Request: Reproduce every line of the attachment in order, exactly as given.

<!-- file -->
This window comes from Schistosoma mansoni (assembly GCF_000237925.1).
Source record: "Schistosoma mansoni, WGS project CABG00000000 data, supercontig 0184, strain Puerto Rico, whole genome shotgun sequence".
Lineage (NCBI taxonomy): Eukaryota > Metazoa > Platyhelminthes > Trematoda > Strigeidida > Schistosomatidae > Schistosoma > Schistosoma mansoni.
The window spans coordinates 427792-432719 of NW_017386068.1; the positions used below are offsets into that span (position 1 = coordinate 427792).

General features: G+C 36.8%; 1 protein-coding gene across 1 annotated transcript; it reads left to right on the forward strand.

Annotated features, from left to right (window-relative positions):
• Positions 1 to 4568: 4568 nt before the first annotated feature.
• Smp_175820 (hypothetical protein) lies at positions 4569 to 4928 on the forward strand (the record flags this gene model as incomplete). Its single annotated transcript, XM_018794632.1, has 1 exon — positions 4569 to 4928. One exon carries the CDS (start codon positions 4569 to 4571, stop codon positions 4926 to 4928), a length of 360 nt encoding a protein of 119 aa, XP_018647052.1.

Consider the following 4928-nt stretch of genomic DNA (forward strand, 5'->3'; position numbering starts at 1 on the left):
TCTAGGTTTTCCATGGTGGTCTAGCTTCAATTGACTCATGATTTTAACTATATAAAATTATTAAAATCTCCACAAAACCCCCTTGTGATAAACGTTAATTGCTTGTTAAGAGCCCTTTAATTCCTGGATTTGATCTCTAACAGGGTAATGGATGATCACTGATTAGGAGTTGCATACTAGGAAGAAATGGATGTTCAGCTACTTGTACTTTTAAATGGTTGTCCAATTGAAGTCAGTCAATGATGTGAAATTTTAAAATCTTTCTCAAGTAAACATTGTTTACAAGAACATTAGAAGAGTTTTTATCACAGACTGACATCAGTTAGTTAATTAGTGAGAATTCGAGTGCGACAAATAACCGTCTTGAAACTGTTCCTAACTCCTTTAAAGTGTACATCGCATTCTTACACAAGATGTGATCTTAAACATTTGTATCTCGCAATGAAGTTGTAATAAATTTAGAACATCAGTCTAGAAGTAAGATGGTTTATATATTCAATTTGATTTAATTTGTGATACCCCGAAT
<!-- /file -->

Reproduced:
This window comes from Schistosoma mansoni (assembly GCF_000237925.1).
Source record: "Schistosoma mansoni, WGS project CABG00000000 data, supercontig 0184, strain Puerto Rico, whole genome shotgun sequence".
Lineage (NCBI taxonomy): Eukaryota > Metazoa > Platyhelminthes > Trematoda > Strigeidida > Schistosomatidae > Schistosoma > Schistosoma mansoni.
The window spans coordinates 427792-432719 of NW_017386068.1; the positions used below are offsets into that span (position 1 = coordinate 427792).

General features: G+C 36.8%; 1 protein-coding gene across 1 annotated transcript; it reads left to right on the forward strand.

Annotated features, from left to right (window-relative positions):
• Positions 1 to 4568: 4568 nt before the first annotated feature.
• Smp_175820 (hypothetical protein) lies at positions 4569 to 4928 on the forward strand (the record flags this gene model as incomplete). Its single annotated transcript, XM_018794632.1, has 1 exon — positions 4569 to 4928. One exon carries the CDS (start codon positions 4569 to 4571, stop codon positions 4926 to 4928), a length of 360 nt encoding a protein of 119 aa, XP_018647052.1.

Consider the following 4928-nt stretch of genomic DNA (forward strand, 5'->3'; position numbering starts at 1 on the left):
TCTAGGTTTTCCATGGTGGTCTAGCTTCAATTGACTCATGATTTTAACTATATAAAATTATTAAAATCTCCACAAAACCCCCTTGTGATAAACGTTAATTGCTTGTTAAGAGCCCTTTAATTCCTGGATTTGATCTCTAACAGGGTAATGGATGATCACTGATTAGGAGTTGCATACTAGGAAGAAATGGATGTTCAGCTACTTGTACTTTTAAATGGTTGTCCAATTGAAGTCAGTCAATGATGTGAAATTTTAAAATCTTTCTCAAGTAAACATTGTTTACAAGAACATTAGAAGAGTTTTTATCACAGACTGACATCAGTTAGTTAATTAGTGAGAATTCGAGTGCGACAAATAACCGTCTTGAAACTGTTCCTAACTCCTTTAAAGTGTACATCGCATTCTTACACAAGATGTGATCTTAAACATTTGTATCTCGCAATGAAGTTGTAATAAATTTAGAACATCAGTCTAGAAGTAAGATGGTTTATATATTCAATTTGATTTAATTTGTGATACCCCGAAT